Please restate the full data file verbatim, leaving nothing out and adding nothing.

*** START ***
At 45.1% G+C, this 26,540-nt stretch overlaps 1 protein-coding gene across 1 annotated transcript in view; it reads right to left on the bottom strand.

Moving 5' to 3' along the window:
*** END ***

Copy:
At 45.1% G+C, this 26,540-nt stretch overlaps 1 protein-coding gene across 1 annotated transcript in view; it reads right to left on the bottom strand.

Moving 5' to 3' along the window: